I work in IT as a Research and Development Engineer. I started with a focus on Networking but I wanted a broader scope. My skills are heavily focused on looking at problems and researching the best solutions for those problems.
Like many Jamaicans in the pandemic, I’ve been working from home. I depend on my ISP to provide me with a reliable Internet connection so I can get my job done and keep my productivity levels high.
However, I don’t think FLOW Jamaica cares much for my productivity as countless calls to their customer support team has resulted in no improvement in my (and this is being generous) spotty Internet connection.
Well, I’m not going to cry about it
I’m a man of action and I see this as an opportunity to flex my IT muscles outside of work. What I’ll be doing is collecting data on my Internet availability using a Network Monitoring Tool by the name of Zabbix.
This tool will run from my ultra-reliable AWS EC2 instance for a month and at the end of that month, I’ll have data on how often my Internet cut out and the percentage availability that I had for that period of time.
This will give me some hard numbers on just how many outages I’m actually experiencing, and (hopefully) FLOW will see this and up their game.
With that said, let’s get into it.
How it’ll work (yay diagrams)
After configuring the Zabbix server to monitor my Internet Availability, this is the interface I’ve set up. You can actually check this out yourself if you’re reading this within a month of the post being made by clicking on this link.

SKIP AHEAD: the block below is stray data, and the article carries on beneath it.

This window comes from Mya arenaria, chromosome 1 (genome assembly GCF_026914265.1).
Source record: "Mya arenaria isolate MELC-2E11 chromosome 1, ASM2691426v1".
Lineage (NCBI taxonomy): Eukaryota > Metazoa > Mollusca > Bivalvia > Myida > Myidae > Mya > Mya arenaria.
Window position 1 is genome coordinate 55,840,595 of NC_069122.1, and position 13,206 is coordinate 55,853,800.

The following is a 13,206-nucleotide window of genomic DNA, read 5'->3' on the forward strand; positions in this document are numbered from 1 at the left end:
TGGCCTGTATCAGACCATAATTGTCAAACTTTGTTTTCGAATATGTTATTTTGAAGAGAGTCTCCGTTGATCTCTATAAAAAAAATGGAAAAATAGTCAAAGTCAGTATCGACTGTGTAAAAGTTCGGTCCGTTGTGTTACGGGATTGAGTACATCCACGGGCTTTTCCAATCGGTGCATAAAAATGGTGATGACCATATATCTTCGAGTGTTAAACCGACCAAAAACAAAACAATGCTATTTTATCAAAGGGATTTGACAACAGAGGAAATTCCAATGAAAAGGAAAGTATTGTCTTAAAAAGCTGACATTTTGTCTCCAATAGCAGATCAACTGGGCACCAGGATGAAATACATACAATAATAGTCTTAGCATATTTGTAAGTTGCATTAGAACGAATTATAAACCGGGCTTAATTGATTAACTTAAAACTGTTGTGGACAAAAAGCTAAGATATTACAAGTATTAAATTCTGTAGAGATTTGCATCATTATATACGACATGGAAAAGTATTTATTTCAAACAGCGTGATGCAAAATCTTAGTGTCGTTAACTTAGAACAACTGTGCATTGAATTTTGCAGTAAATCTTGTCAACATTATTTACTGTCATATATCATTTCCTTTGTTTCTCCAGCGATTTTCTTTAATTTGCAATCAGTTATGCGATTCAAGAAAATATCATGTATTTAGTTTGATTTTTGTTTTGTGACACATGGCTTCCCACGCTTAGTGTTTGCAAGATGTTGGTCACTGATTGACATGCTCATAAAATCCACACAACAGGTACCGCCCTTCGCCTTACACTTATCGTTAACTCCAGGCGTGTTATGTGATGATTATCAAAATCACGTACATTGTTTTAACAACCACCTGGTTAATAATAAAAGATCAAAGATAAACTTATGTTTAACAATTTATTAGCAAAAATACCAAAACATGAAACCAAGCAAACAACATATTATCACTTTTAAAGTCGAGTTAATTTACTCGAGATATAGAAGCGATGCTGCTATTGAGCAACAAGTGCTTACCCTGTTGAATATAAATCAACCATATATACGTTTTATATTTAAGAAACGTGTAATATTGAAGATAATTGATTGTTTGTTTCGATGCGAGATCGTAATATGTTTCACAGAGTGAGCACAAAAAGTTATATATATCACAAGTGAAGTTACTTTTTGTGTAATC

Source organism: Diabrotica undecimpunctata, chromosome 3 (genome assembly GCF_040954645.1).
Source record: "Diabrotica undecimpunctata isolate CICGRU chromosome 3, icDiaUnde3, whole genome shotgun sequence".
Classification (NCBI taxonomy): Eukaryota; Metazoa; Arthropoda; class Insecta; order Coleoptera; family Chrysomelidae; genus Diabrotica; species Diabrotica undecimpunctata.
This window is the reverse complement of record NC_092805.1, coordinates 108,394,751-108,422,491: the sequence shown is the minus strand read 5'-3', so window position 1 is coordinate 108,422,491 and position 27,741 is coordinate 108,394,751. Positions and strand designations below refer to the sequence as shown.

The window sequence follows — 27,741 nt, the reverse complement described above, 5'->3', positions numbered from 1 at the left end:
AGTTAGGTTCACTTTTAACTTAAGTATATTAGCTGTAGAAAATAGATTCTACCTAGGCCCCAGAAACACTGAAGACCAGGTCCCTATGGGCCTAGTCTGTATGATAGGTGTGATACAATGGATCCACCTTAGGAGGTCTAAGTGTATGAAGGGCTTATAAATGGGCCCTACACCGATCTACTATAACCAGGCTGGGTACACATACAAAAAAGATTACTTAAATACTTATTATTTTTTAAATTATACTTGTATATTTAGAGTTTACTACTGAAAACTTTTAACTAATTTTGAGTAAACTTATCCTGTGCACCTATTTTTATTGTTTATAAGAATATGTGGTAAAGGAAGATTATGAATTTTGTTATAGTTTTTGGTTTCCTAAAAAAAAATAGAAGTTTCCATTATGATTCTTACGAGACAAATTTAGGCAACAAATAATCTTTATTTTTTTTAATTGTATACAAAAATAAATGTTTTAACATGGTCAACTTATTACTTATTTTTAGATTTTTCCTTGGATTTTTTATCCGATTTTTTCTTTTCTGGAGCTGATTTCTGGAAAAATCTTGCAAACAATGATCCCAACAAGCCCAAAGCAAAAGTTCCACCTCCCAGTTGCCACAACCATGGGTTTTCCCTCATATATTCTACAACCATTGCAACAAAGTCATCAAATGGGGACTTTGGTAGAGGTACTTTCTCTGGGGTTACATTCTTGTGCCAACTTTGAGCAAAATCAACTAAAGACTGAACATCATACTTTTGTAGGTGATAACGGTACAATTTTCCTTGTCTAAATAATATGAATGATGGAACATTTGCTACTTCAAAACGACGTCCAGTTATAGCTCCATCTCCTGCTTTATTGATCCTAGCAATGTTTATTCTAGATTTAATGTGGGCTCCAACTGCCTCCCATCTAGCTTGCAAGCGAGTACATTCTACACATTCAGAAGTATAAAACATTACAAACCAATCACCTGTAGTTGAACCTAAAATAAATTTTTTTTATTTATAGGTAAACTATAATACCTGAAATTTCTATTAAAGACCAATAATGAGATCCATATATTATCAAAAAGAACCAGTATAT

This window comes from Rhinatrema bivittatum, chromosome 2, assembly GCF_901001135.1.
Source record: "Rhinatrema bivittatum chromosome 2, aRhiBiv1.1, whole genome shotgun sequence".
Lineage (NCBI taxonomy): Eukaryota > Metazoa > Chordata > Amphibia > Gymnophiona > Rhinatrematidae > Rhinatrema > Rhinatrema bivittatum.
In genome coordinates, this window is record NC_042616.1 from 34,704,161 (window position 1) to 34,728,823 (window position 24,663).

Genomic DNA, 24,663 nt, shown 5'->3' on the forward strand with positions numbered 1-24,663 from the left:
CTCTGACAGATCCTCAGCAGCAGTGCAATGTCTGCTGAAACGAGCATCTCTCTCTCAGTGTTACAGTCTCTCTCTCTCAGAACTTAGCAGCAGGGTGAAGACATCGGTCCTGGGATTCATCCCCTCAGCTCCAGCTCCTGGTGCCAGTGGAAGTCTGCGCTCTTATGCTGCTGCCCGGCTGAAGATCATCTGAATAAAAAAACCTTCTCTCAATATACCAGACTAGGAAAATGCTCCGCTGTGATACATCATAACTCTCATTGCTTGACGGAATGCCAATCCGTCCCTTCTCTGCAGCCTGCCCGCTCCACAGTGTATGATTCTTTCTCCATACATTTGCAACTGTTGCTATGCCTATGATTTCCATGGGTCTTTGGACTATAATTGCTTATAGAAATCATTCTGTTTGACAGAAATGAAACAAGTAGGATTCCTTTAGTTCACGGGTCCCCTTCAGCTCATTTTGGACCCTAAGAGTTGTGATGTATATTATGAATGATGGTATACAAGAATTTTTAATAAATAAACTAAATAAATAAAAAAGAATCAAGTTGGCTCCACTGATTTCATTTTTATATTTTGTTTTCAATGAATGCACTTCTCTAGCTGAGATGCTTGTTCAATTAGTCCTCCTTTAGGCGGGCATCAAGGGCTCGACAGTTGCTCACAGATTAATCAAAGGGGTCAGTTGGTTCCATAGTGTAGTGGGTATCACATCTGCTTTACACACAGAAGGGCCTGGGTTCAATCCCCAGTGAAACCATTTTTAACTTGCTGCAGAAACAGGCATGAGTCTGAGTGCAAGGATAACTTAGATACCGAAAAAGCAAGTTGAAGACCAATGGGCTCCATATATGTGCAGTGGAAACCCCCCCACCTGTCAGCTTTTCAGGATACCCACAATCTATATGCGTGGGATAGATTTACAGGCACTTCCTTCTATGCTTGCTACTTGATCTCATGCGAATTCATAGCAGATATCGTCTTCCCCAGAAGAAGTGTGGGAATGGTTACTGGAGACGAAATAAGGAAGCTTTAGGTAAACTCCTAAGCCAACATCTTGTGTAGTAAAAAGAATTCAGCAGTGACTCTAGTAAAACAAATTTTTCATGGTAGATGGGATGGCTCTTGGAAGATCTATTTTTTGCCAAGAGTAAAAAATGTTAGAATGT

Dissecting the data after one month
From April 13, 2021 to May 13, 2021 I had….81 Internet outages. That’s right, my AWS server lost connection with my home router 81 times. Most of those outages were for 2-3 minutes at a time but I’d have them multiple times in the day. Needless to say, that was disastrous for my productivity. A few times it would be gone for over an hour.
You can also peruse this data to your heart’s content via this CSV
Uhhh, FLOW sucks. That’s pretty much it. For the past week, I haven’t had any Internet connectivity disruptions but that could change at the drop of a hat.
This was a lot of fun to do because I like looking at data and it’s fun to orchestrate “complex” IT infrastructure (AWS EC2 instances, DDNS services, Apache webservers, etc) for silly projects like this.
Thanks for reading this all the way through and I hope you found it at least a little entertaining.